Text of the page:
Culture Health and Access

It is most interesting that medical education can focus on "cultural competency" and yet admit medical students that have little hope of identifying with lower and middle income people, much less those with multiple dimensions of differences involving income, language, and a wide range of characteristics important in health care.

How can those who have suffered least, understand human suffering?

How can those who have rarely faced obstacles with uncertainty of outcome, help patients and families facing the greatest uncertainties humans can face?

The privileged clearly have top probability of admission, but the price of privilege is programming that can compromise health care delivery.

Those who face and overcome obstacles of income, education, parents, and more are more prepared for challenging health access careers, and not surprisingly choose most needed health access at the highest levels.

Geert Hofstede - Consequences of Culture   People are not software, but people and software can be programmed. Attitudes, behaviors, and actions are programmed. Humans can change their programming, but at great cost of effort. Service orientation, people skills, and many of the important skills for physicians are often programmed away away from birth to admission for many medical students. Preservation of empathy and communication skills can be difficult over the course of life and medical school. Power distance, individualism versus collectivism, masculinity versus femininity, and short versus long term orientation are all key factors in basic health access as well as in health care cost and health care quality.

Hofstede's work has been criticised for its artificial divisions by individual nations. Within nations there are infinite variations. Programming is an important consideration. Just a few areas of programming include physician superiority, marginalization of medical students and other learners, the priority of physicians to defer their own needs as compared to patient needs, the culture of medicine that conflicts with the culture of patients (The Spirit Catches You - Fadiman), a design of health care that results in care for all patients instead of a privileged few, short term cures common in subspecialty focus as compared to the long term focus required in preventive care, public health, basic health access, and the decades required to assure each of these priorities.

Business fails within nations and between nations when there is failure to consider "programming." There is a most basic requirement of awareness and understanding. Typically immersion in one another's culture and language is a minimal step.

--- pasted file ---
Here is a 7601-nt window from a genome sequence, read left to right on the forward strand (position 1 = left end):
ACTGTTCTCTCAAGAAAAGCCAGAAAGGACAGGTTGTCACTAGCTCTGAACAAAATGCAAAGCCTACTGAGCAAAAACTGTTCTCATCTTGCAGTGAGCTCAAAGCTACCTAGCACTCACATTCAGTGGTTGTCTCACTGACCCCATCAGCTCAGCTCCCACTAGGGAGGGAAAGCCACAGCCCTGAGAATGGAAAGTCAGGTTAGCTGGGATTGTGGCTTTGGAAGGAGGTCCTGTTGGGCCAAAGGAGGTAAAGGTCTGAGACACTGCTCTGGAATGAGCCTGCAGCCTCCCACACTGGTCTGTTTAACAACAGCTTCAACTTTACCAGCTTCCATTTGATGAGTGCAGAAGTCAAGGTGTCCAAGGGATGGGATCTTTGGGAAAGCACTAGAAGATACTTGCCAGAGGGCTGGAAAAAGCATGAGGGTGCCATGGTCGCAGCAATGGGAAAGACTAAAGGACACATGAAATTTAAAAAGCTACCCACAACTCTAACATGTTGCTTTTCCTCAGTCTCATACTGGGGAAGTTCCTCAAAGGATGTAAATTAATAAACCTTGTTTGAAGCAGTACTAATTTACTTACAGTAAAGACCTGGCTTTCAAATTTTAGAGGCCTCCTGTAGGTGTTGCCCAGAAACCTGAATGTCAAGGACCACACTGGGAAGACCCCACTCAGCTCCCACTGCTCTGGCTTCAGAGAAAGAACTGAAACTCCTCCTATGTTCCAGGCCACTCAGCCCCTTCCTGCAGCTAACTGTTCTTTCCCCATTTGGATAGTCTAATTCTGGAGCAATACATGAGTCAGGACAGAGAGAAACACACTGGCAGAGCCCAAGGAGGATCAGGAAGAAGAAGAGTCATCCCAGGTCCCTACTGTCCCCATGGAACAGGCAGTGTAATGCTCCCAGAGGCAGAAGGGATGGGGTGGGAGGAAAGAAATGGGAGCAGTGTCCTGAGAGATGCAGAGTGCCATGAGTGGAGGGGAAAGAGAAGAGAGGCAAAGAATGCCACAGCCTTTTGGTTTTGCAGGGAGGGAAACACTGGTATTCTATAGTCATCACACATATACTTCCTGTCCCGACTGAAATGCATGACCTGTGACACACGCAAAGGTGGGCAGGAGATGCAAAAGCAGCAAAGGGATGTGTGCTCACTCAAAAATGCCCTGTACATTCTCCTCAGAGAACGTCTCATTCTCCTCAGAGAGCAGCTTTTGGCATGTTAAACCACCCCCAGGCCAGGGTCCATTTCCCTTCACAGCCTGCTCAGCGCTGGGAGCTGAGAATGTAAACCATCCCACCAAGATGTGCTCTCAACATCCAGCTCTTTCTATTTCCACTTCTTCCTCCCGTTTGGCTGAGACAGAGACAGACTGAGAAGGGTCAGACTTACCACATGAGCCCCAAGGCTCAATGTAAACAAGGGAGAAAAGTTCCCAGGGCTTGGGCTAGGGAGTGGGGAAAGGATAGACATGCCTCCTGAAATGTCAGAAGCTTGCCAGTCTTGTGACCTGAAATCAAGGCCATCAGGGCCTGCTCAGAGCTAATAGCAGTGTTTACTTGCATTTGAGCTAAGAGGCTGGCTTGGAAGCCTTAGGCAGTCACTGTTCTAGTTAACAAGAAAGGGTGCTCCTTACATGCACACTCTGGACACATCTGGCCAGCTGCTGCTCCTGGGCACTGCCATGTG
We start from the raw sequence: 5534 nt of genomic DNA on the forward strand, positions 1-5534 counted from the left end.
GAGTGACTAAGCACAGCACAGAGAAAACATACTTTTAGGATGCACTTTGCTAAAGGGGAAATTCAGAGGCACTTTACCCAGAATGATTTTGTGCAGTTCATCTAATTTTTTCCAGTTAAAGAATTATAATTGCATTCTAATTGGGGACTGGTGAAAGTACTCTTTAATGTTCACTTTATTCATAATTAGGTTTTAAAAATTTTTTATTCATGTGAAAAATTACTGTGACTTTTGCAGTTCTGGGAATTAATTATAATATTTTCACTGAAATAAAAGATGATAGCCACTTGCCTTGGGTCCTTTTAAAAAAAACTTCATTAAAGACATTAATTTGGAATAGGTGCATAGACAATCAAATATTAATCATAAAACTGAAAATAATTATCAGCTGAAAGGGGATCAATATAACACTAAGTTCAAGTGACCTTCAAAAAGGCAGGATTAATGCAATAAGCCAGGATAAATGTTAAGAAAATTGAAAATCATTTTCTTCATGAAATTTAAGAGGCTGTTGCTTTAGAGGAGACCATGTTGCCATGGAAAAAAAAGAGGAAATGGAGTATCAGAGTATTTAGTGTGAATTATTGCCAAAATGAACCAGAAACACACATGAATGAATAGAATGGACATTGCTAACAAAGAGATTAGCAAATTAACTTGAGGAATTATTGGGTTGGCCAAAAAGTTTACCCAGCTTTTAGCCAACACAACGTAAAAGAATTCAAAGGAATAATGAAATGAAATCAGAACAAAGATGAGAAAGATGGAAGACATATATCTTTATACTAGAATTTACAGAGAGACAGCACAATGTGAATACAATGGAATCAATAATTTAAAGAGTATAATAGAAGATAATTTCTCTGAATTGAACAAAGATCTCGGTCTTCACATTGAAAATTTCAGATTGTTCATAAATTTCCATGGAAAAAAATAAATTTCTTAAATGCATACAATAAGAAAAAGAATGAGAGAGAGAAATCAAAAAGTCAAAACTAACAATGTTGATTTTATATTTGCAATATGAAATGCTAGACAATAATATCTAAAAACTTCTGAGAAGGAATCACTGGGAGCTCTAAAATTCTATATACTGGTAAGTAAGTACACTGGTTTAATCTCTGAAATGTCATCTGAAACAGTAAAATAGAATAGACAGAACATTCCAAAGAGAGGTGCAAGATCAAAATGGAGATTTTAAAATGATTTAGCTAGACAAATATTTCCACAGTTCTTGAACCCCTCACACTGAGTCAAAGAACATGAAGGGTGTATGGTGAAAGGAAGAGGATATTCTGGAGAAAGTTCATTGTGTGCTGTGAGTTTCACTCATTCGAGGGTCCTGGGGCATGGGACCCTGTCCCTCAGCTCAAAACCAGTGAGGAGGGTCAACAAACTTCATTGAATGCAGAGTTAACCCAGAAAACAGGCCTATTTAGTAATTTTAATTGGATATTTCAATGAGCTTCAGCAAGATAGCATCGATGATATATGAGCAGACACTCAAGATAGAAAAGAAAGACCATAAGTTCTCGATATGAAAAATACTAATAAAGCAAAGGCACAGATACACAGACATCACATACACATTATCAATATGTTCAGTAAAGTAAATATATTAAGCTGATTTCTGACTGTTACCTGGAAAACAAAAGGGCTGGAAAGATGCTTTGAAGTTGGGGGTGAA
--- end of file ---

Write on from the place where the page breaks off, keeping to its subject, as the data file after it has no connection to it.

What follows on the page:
While being patient-centered or culturally competent are common vocabulary for medical care and medical education, these are most difficult concepts for those who are selected and trained to become physicians.

The current United States design assures that those that become physicians are born, raised, educated, and trained in a culture of top concentrations. This is a culture different and distant from most Americans. Parent influences insure that those most likely to become physicians must overcome their programming to be able to deliver health care efficiently and effectively, especially the top people skills areas such as basic access to health. 

Robert C. Bowman, M.D.

Winner Take All by Robert H. Frank is also a useful site for understanding the reasons for lack of progress Wiki site for Robert H. Frank including the cost of maintaining status, the role of emotions

Real Diversity Extremes in Physician Workforce     Diverse admissions are often considered "different" but are actually more normal in origins, career choice, and in distribution where most needed. Extremely different children of the most concentrated origins are extremely exclusive and make exclusive career and location choices. Only a small fraction of the American population is as extreme as the physicians that enter the US workforce. And the nation's physicians are getting even more exclusive/diverse/different in origins.

Education Aspects: Birth to Admission Considerations in America As Cultural Variation

Experiential Place and Health Access Considerations

The Counterproductive and Untrue Perspective of the Impossibility of Health Access

Why Physician Workforce Needs New Tools (and a health access perspective)

Basic Health Access Index

Physician Workforce Studies